Pushing the UK trade forward

A strong industry body is vital for every sector and nowhere more so than fishing. With a new board and a number of key plans in the pipeline, the UK’s Angling Trades Association is once again ready to protect our interests, as chairman Andrew Race explains…


TTW: Some trade bodies are stronger than others and things tend to go in cycles, so where was the Angling Trades Association when you came in as chairman two years or so ago?

Andrew Race: If I’m honest, the ATA was existing but not pushing forward with new ideas and our initiatives and industry goals were not clearly defined. There were too many competing industry brands and no close relationship between industry stakeholders. Also, when I started in April 2020, Covid was keeping us confined, so the first job was to get people fishing again.


TTW: You quickly established an executive work group alongside vice-chairman Michael Heylin and initiated regular meetings with members and the board. What key things have changed?

AR: Well, for a start, the ATA now has a brand new set of web platforms to promote our key industry initiatives such as take A Friend Fishing (TAFF) and National Fishing Month (NFM). We have also worked hard to establish closer ties with the significant industry stakeholders. Those platforms are also helping us to gather real-time data to understand where more investment is needed.

The ATA now has a structured approach to industry investment and the assets to attract new members. Those assets are designed to provide benefits to members both for brand promotion and for increased business in the long term.


TTW: You mentioned initiatives like Take A Friend Fishing and National Fishing Month – both designed to get more people top pick up a rod. How have you strengthened these?

AR: NFM and TAFF are now both recognised by the main industry stakeholders as the key brands for long term recruitment and engagement with anglers and non-anglers alike.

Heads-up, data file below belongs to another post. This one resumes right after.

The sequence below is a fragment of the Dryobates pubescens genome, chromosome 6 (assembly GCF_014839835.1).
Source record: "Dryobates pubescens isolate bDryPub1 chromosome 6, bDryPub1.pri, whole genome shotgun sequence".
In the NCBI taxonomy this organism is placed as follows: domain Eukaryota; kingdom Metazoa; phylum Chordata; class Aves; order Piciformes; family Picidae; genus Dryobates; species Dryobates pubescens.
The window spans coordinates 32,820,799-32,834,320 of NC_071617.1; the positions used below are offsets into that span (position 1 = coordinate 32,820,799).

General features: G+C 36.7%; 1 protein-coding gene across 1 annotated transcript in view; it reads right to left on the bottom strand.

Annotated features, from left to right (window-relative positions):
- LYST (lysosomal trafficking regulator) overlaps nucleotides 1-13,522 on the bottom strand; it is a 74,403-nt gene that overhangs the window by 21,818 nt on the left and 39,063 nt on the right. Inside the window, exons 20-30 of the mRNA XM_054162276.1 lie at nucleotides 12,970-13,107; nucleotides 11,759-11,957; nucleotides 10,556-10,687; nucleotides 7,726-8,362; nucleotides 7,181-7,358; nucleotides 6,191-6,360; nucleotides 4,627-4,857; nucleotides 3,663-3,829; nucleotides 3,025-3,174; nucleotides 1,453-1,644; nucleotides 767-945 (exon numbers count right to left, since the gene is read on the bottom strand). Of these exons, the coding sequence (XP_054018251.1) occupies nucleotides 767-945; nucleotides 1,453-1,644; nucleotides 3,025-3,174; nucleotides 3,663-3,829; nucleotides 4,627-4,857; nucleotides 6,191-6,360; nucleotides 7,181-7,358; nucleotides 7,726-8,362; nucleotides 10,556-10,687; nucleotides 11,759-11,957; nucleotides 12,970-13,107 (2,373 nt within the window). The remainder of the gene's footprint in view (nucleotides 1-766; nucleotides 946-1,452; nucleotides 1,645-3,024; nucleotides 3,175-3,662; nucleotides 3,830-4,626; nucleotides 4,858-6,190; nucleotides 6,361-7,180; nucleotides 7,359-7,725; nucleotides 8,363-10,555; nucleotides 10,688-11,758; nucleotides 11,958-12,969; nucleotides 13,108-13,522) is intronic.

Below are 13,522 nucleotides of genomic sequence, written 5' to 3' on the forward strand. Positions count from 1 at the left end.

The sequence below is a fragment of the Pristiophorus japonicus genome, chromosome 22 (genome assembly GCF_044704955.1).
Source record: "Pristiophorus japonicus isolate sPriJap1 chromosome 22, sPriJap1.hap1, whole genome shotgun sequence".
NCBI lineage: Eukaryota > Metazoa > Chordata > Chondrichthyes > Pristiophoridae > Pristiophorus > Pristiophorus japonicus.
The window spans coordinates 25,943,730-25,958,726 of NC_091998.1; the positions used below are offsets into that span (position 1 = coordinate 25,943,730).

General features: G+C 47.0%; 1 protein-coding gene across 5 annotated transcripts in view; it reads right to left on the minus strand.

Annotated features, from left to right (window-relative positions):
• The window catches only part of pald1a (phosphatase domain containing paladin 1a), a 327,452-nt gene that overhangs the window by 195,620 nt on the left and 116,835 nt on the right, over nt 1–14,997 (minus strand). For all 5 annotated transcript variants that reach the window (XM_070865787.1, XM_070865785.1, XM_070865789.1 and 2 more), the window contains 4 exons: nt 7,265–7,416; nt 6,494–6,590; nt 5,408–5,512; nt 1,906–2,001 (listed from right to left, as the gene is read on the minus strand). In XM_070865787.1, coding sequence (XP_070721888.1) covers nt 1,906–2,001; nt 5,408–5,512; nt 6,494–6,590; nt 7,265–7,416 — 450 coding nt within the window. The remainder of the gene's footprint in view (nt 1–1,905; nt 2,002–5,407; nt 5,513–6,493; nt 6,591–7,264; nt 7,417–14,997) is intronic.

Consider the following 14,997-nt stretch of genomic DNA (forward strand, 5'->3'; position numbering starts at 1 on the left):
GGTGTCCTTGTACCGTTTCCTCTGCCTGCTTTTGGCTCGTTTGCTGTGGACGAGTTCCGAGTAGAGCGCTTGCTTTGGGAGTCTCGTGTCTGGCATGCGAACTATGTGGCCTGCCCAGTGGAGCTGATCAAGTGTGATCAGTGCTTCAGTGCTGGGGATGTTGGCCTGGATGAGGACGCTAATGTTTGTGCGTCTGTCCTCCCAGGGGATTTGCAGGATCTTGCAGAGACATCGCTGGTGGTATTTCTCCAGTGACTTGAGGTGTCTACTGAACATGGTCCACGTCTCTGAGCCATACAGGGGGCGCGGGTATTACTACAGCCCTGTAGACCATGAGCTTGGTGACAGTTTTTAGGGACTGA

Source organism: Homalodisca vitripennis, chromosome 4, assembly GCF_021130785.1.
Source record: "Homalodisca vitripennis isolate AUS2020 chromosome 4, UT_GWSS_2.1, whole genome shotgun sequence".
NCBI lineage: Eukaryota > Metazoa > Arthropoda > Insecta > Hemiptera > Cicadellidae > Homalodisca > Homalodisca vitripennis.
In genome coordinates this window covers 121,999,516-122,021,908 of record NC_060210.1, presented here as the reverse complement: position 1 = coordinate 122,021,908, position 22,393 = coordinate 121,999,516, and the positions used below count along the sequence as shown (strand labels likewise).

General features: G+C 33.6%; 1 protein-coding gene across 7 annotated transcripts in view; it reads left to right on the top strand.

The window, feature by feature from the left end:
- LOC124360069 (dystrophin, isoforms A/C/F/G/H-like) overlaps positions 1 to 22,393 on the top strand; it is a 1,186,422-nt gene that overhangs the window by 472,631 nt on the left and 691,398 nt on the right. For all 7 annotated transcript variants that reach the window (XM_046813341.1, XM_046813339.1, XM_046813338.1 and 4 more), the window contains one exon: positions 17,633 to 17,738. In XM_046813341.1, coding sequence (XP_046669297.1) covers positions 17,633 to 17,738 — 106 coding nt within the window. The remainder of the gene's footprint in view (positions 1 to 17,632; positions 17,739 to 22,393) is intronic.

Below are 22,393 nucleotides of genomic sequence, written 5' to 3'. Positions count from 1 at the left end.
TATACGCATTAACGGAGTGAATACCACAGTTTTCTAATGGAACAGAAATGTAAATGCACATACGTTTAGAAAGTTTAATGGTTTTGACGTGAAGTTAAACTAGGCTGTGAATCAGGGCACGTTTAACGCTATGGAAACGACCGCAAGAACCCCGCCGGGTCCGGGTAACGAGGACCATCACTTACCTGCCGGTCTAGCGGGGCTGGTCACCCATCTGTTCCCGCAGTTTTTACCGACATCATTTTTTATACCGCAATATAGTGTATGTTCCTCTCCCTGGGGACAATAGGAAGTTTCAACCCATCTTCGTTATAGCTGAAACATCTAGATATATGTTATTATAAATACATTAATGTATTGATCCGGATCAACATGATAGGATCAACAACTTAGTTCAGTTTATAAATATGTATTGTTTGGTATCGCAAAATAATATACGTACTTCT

Both initiatives have seen real growth since 2020 and, with investment in new platforms and a wider remit, we should see that impact magnified across all social sectors.


TTW: It’s fair to say that the ATA has never had a huge membership within the trade. How are you going to build those membership numbers?

AR: Now that ATA has restructured its key assets, it has something to market to the wider trade. These assets offer both exclusive brand promotion and real-time investment in the industry that will promote growth in sales to members.

We are also developing our wider business benefits package for members that includes government updates and financial services amongst others, plus a monthly newsletter.


TTW: In this day and age, how important do you feel an industry body like the ATA really is?

AR: Individual businesses can invest in their own plans but the external factors that affect their ability to grow, like political, environmental and socio-economic forces, have to be challenged by a bigger organisation that understands market forces that affect the industry.

And that is where we come in. We are much stronger if we all work together.


TTW: So what else can the industry do to support you?

AR: First and foremost, become a member. The ATA will continue to invest time and money into long-term growth, industry standards, codes of practice and career pathways in the tackle industry. This will hopefully provide the industry with stable growth and the next generation of employees that angling needs to succeed.

We are also widening our remit further.

From a public perspective, alongside TAFF and NFM, we are working closely with the organisers of The Game Fair, the huge countryside festival here in the UK each summer towards an amazing event next year.

At the same we are working hard on our international connections with discussions around reciprocal agreements with the European Fishing Tackle Trade Association (EFTTA).